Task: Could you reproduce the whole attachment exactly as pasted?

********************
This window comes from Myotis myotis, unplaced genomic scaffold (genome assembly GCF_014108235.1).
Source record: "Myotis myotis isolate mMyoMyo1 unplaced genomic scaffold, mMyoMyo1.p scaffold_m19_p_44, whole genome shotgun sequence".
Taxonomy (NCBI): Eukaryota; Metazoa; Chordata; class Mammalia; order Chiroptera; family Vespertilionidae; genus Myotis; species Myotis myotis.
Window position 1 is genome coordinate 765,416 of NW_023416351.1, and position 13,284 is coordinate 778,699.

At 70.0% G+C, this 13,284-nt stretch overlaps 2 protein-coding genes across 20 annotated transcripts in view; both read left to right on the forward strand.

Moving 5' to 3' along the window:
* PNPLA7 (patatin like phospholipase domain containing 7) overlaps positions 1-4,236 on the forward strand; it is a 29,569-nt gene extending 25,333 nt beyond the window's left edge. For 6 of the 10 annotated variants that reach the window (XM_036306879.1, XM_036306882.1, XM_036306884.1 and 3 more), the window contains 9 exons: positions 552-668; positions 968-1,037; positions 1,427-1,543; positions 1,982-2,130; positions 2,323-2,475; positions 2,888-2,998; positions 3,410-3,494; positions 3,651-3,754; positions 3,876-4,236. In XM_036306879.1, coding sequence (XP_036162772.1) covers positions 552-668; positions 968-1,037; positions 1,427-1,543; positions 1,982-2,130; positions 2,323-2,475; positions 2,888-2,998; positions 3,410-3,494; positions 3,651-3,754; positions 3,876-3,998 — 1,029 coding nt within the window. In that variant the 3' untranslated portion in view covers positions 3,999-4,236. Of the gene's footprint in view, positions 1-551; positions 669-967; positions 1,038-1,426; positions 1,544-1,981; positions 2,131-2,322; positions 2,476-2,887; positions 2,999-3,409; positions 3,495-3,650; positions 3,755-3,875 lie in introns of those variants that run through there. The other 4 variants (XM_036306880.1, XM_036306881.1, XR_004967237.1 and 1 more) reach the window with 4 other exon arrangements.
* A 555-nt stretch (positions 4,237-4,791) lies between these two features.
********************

This window comes from Myotis myotis, unplaced genomic scaffold (genome assembly GCF_014108235.1).
Source record: "Myotis myotis isolate mMyoMyo1 unplaced genomic scaffold, mMyoMyo1.p scaffold_m19_p_44, whole genome shotgun sequence".
Taxonomy (NCBI): Eukaryota; Metazoa; Chordata; class Mammalia; order Chiroptera; family Vespertilionidae; genus Myotis; species Myotis myotis.
Window position 1 is genome coordinate 765,416 of NW_023416351.1, and position 13,284 is coordinate 778,699.

At 70.0% G+C, this 13,284-nt stretch overlaps 2 protein-coding genes across 20 annotated transcripts in view; both read left to right on the forward strand.

Moving 5' to 3' along the window:
* PNPLA7 (patatin like phospholipase domain containing 7) overlaps positions 1-4,236 on the forward strand; it is a 29,569-nt gene extending 25,333 nt beyond the window's left edge. For 6 of the 10 annotated variants that reach the window (XM_036306879.1, XM_036306882.1, XM_036306884.1 and 3 more), the window contains 9 exons: positions 552-668; positions 968-1,037; positions 1,427-1,543; positions 1,982-2,130; positions 2,323-2,475; positions 2,888-2,998; positions 3,410-3,494; positions 3,651-3,754; positions 3,876-4,236. In XM_036306879.1, coding sequence (XP_036162772.1) covers positions 552-668; positions 968-1,037; positions 1,427-1,543; positions 1,982-2,130; positions 2,323-2,475; positions 2,888-2,998; positions 3,410-3,494; positions 3,651-3,754; positions 3,876-3,998 — 1,029 coding nt within the window. In that variant the 3' untranslated portion in view covers positions 3,999-4,236. Of the gene's footprint in view, positions 1-551; positions 669-967; positions 1,038-1,426; positions 1,544-1,981; positions 2,131-2,322; positions 2,476-2,887; positions 2,999-3,409; positions 3,495-3,650; positions 3,755-3,875 lie in introns of those variants that run through there. The other 4 variants (XM_036306880.1, XM_036306881.1, XR_004967237.1 and 1 more) reach the window with 4 other exon arrangements.
* A 555-nt stretch (positions 4,237-4,791) lies between these two features.